The show works out of a nicely qualified realism set against the disorderly facts of social disintegration and anomie. And the lean, tight scripts are given just the right, visually mobile, explicit treatment.

These days the best TV dramas are shaped not so much by reality as by the style and lightning-quick brilliance of efforts such as Jerry Bruckheimer's forensic cop shows and Dick Wolf's Law & Order franchise. Action is the new character and talk is emblematic, condensed and abbreviated, a device that accelerates narrative.

The plotting is good in City Homicide, something you rarely find in local crime series.

It's almost as if the creators of crime TV have never read the great crime novels and have little idea of the fecundity of the genre's conventions. (Both the show's writers, though, share an admiration for top crime writers such as Michael Connelly and Dennis Lehane.)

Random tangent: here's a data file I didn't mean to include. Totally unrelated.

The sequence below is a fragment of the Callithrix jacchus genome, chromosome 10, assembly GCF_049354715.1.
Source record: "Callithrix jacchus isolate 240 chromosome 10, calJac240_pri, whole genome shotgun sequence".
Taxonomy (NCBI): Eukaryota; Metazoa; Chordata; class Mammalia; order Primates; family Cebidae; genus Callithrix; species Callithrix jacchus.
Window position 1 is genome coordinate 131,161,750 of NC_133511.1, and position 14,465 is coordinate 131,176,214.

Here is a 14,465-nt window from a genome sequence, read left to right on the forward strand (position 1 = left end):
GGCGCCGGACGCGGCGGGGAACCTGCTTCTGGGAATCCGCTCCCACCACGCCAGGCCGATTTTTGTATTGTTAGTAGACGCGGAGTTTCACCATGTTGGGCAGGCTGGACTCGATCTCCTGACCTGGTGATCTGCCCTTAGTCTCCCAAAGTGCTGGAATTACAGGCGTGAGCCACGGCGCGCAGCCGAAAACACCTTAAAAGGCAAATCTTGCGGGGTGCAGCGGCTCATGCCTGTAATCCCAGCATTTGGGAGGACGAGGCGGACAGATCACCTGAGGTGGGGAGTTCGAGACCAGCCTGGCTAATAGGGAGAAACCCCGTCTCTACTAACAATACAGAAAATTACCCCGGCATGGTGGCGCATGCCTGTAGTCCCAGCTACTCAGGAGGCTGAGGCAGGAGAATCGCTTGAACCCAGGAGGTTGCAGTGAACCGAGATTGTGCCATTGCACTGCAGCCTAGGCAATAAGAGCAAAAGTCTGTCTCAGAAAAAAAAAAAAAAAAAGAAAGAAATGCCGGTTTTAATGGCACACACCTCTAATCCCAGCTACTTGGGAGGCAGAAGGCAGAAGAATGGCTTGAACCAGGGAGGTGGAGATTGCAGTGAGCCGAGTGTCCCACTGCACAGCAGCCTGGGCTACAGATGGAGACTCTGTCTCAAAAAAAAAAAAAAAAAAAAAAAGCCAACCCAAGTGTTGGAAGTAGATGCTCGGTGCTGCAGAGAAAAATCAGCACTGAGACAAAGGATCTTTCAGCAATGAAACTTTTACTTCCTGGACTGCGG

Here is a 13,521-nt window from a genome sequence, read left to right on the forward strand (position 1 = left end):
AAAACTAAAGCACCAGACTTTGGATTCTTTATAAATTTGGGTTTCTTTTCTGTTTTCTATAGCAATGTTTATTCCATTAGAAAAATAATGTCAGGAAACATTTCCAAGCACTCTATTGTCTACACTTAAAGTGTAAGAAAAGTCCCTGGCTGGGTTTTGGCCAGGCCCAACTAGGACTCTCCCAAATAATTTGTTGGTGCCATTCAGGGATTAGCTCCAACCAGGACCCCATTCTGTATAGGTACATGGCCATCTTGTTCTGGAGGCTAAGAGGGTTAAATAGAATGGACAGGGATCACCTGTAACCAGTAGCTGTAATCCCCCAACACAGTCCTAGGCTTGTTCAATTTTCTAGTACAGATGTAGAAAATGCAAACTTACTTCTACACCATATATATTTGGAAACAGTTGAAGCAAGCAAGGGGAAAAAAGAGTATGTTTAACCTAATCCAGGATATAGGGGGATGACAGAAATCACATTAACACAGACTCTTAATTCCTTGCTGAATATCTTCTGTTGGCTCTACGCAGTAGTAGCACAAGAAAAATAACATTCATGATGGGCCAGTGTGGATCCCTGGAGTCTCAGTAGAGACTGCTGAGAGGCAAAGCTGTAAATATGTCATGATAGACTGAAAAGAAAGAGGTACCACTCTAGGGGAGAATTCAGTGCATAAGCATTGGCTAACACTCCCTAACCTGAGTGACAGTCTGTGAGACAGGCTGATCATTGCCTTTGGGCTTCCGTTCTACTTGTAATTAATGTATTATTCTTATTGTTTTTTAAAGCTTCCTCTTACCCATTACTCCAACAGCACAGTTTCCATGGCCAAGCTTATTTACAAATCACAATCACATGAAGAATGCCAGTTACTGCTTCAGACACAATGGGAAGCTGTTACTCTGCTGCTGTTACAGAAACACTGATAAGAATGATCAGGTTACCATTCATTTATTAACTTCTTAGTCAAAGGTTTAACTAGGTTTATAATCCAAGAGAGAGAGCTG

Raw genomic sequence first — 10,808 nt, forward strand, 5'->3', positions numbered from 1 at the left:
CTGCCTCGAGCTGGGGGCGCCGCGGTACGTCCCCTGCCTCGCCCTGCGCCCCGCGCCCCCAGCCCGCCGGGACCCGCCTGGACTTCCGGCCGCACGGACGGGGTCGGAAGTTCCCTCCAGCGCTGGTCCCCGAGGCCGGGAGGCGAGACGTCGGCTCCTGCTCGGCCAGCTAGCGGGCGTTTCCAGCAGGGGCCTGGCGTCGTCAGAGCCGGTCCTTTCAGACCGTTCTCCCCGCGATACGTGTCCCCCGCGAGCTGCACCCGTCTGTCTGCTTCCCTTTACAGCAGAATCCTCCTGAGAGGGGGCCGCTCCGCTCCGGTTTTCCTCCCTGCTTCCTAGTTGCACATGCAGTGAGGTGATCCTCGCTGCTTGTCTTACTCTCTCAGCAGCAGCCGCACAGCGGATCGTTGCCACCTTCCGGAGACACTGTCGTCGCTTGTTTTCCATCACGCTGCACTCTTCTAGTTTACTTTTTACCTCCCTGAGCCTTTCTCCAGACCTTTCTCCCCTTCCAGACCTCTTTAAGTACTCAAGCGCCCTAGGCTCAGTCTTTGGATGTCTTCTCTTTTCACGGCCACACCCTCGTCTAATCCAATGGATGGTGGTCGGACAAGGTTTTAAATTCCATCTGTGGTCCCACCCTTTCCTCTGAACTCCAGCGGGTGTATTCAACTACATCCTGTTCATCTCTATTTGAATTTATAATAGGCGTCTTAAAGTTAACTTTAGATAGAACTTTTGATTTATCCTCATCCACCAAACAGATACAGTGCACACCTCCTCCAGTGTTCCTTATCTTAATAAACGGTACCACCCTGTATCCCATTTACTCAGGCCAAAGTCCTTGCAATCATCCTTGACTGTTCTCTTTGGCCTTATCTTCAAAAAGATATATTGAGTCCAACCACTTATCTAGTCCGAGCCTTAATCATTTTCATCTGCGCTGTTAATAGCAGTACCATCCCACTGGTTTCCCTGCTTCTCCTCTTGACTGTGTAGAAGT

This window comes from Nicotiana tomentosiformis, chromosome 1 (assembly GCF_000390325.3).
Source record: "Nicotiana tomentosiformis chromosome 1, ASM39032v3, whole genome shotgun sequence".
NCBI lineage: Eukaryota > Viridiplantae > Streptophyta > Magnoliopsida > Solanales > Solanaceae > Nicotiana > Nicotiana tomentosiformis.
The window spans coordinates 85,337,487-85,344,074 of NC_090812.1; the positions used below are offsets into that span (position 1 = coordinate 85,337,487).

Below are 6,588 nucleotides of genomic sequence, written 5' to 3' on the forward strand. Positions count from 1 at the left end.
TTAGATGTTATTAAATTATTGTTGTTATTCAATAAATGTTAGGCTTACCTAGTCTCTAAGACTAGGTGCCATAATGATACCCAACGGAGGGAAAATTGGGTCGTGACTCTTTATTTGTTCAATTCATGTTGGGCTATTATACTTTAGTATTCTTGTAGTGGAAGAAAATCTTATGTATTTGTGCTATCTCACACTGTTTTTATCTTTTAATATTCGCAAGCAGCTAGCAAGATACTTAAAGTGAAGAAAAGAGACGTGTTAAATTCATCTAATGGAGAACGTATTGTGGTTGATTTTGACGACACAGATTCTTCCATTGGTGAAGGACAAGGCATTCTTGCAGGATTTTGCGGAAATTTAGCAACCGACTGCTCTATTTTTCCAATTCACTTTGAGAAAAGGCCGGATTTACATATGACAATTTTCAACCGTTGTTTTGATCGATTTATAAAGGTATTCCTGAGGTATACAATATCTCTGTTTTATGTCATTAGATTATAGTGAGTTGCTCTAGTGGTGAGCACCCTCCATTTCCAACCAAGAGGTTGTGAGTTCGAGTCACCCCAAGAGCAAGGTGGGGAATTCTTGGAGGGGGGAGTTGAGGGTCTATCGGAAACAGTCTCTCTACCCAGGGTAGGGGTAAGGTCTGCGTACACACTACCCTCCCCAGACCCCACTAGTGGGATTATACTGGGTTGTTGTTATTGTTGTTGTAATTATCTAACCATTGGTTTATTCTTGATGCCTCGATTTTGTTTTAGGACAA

Hugginson and Banas get the generic creeping hysteria just right so that the edgily melodramatic narrative is entertaining, even when describing unpleasant social situations.

In this first two-hour episode Hugginson and Banas handle what appears to be a serial arson threat to children, ushering us into the kind of darkness crime fiction addicts relish.

We are a long way from the Blue Heelers setting of Mount Thomas, which seemed to hark back to an older Australia where people left their doors unlocked. That show turned on its audience's longing for safe places, love it could trust and truths it could believe.

City Homicide takes us beyond reassurance and confronts us with the frustration inherent in murder. Instead of answers to the big questions all we get are the banal details of a crime. They are all we can grasp.

By Graeme Blundell
August 25, 2007
The Australian